People have already asked questions about tidal forces that I wanted to ask. I have two other questions that you may already have covered in

    1) Would it be possible to have a second set of planets 180 degrees across the sun? That would double the capacity of each system giving you a total of 120 planets?

    2) Magnetic fields play a critical role in making planets habitable. How would strong tidal effects affect these magnetic fields?

    • #9 by Sean Raymond on May 31, 2014 - 9:20 am

      Good questions Hardik!
      1) Planets separated by 180 degrees are generally unstable.
      2) Magnetic fields are tricky. Some people think they are really important for the survival of the atmosphere and life but some people think they don’t really matter. The ultimate Solar System planets will be spinning more slowly than Earth. This could make it harder to have strong magnetic fields (although there is some debate on exactly what triggers the conditions in the core required to start up a magnetic field).

      • #10 by Hardik Panjwani on May 31, 2014 - 9:44 am

        Can you explain why planets separated by 180 degrees are generally unstable?


    • #11 by Brandon on May 31, 2014 - 5:36 pm

      The 180 degree separation is the L3 LaGrange point of each respective system – but the L3 point is generally unstable and requires at least minor station-keeping (regular application of thrust to keep it from falling out of position).

      As for explaining the instability – imagine you have a hemisphere bowl and a marble. If you put the bowl round-side up, and place the marble on the top – that’s basically the stability of the L1, L2, and L3 points – it’s stable only so long as you don’t touch it or breath wrong. If you instead place the bowl with the round-side down, and place the marble inside it, you have a rough approximation of the stability of the L4/5 points – if the marble moves a little, it may continue to wiggle about, but it’ll stay in the bottom of the bowl unless you give it a big shove.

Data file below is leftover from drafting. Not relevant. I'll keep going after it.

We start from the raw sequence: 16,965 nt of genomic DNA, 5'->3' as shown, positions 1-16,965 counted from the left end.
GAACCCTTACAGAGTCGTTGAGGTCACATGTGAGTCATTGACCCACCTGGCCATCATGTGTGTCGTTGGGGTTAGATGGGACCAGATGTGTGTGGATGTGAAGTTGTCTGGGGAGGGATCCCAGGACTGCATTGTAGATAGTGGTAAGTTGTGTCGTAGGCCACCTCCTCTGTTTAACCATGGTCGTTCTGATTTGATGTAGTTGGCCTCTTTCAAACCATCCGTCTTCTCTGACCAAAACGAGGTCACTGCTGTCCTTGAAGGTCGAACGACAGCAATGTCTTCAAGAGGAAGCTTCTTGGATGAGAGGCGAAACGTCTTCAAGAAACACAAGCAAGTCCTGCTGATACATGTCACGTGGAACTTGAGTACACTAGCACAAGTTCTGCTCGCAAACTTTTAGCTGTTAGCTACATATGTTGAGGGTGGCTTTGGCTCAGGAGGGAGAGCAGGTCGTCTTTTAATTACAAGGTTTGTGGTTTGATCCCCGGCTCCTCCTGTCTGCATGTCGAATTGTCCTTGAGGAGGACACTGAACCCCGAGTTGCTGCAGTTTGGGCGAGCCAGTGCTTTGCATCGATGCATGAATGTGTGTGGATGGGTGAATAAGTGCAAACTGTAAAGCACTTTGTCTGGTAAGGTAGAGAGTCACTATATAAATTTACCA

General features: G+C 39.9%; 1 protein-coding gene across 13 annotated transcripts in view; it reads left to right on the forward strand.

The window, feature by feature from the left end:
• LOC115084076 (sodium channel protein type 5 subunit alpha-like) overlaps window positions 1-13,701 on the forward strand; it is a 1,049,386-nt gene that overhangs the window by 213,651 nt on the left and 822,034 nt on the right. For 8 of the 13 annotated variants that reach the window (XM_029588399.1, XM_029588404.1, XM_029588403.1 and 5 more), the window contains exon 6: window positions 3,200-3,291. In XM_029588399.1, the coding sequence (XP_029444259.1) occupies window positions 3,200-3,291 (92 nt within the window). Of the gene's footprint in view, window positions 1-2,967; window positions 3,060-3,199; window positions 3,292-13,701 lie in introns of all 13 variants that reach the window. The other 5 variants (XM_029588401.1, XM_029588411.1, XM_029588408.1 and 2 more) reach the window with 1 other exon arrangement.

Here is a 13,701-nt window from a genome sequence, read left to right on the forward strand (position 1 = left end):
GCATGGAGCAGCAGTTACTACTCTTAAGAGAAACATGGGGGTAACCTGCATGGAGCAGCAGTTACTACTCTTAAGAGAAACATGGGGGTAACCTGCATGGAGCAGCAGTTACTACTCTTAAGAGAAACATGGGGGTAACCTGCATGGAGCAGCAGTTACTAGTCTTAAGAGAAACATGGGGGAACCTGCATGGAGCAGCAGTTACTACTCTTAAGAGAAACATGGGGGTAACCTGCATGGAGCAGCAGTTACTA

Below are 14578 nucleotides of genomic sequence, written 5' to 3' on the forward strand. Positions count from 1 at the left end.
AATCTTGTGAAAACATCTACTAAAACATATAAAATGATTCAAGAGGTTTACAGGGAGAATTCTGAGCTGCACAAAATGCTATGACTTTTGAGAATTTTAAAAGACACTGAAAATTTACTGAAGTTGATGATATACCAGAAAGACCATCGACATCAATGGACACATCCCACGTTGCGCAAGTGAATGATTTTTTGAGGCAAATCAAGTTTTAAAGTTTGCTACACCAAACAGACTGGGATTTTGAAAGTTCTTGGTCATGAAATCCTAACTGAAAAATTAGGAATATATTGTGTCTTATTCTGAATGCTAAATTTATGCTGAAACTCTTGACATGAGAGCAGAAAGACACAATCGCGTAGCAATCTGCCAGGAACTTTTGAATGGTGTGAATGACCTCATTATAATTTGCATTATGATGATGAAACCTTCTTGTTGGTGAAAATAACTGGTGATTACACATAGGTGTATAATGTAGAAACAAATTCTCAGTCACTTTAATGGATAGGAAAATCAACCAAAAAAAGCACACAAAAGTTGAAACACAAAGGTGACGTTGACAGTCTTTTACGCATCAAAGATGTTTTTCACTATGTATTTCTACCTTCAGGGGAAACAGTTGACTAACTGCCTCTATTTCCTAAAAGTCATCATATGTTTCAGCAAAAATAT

6. #13 by Adam on May 31, 2014 - 12:55 am

    Hi Sean,
    Are even mass co-orbitals 60 degrees apart stable? I thought I’d read that the mass-ratio for Trojan planets, between Primaries and Secondaries, is <0.05. Thus you could have two 0.2 Earth-mass Double Planets sharing an orbit with a single 4-Earth mass Super-Earth.

    • #14 by Sean Raymond on May 31, 2014 - 9:23 am

      The requirement for stability is that each planet be less than about 3% of the mass of the star. It’s okay for the planets to have similar masses.

  7. #15 by umikuma on May 31, 2014 - 8:28 am

    What about Klemperer Rosettes? Could you do alternating gas giants and binary worlds (three of each per orbit) so that each binary world is in the Trojan point of two gas giants?

    • #16 by Sean Raymond on May 31, 2014 - 9:22 am

      Cool idea. That would put the really massive planets 120 degrees apart. A system with two gas giants separated by 60 degrees on the same orbit can be stable. Separated by 120 degrees they are unstable

    • #17 by Brandon on May 31, 2014 - 5:43 pm

      Klemperer Rosettes are unstable over geologic timescales. Any perturbation from the ideal configuration will lead to oscillations which will eventually destabilize the configuration. I have managed to build double Klemperer Rosettes (two orbits of 6 planets each) in Super Planet Crash that survived the duration of the game, but that’s a cosmological blink of an eye. I’d guesstimate that it’s stable on the order of 1000-100,000 years